Part I begins by setting out a specific example of the problem this Article seeks to address: the gross injustice of Congressional plenary power over immigration. It details the United States' law and policy on immigration detention and compares it to the due process and liberty standards that apply to all other forms of nonpunitive detention in the United States to illustrate the otherwise “unacceptable” rules Congressional plenary power allows the government to make. This illustration then serves as a reference point for understanding Congressional plenary power as extraconstitutional and seemingly absolute and to highlight why it is so essential to hold the government accountable for these rights violations.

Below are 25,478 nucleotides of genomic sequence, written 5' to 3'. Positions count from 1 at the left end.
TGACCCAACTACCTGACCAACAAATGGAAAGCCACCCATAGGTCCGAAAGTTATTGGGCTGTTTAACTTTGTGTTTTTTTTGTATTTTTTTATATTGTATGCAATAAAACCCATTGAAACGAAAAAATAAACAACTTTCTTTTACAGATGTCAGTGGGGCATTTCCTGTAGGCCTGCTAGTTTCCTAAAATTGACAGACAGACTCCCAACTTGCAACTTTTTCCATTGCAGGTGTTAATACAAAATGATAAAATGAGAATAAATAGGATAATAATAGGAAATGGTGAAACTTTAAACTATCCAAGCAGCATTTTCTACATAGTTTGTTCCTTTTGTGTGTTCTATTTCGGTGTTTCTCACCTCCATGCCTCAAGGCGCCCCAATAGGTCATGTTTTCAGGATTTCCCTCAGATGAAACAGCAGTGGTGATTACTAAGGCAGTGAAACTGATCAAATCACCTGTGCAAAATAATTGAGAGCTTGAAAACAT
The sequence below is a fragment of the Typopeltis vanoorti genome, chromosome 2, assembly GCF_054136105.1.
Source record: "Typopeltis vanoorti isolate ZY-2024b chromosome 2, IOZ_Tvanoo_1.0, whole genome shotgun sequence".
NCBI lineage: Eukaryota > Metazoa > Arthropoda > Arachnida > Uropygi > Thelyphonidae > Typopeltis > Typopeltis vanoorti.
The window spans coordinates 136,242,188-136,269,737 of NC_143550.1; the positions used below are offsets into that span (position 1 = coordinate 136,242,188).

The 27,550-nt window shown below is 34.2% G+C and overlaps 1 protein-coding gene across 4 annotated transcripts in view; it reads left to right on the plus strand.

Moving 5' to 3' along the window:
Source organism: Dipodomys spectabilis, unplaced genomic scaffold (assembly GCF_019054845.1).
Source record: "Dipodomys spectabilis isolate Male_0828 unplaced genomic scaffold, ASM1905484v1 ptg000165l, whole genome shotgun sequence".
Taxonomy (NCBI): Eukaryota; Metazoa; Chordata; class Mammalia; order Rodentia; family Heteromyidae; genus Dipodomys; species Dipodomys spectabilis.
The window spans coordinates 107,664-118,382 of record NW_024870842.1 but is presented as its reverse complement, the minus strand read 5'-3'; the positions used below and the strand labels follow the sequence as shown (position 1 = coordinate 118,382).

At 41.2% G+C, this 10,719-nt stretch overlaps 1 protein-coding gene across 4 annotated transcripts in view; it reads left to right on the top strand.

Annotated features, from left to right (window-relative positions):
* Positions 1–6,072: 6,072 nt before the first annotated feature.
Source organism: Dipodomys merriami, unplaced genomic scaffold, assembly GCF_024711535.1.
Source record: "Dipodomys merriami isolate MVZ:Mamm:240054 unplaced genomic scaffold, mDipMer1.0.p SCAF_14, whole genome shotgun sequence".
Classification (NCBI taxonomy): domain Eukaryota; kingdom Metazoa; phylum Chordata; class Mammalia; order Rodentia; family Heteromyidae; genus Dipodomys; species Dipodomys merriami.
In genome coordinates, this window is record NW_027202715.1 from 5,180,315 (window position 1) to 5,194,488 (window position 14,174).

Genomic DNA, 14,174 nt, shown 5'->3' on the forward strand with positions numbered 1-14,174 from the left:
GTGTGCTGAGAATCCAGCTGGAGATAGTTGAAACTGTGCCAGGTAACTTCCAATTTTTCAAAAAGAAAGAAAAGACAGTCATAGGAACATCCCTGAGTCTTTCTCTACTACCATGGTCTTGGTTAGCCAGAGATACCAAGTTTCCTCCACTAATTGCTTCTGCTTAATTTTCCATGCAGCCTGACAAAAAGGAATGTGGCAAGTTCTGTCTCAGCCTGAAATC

Part II then examines the origin of Congressional plenary power to (1) establish why relying solely on constitutional arguments to extend rights to immigrants in immigration proceedings may be an impossible task; (2) to offer the background for the fundamental inconsistencies in Supreme Court jurisprudence explored in Part IV; and (3) to ultimately provide a sounder basis for challenging Congress' nearly absolute power. This part documents the evolution of the Supreme Court's jurisprudence that first recognized the Constitution granted both the states and the federal government the sovereign right to control immigration; to sole federal control first under the Constitution's Commerce Clause, and then finally under inherent sovereignty granted by international law, with some added support from foreign affairs and national security powers. Part III then explains how federal immigration powers became relatively absolute. It examines the concept of absolute sovereignty as well as the Court's determination that foreign affairs and national security matters, at least with respect to immigration law, are subject to only the most minimal judicial review. With this knowledge, immigration rights activists can build cogent legal arguments that are both loyal to the Supreme Court's decisions on the source of federal immigration powers but capable of exploiting the profound weaknesses in how it maintains that power as nearly absolute.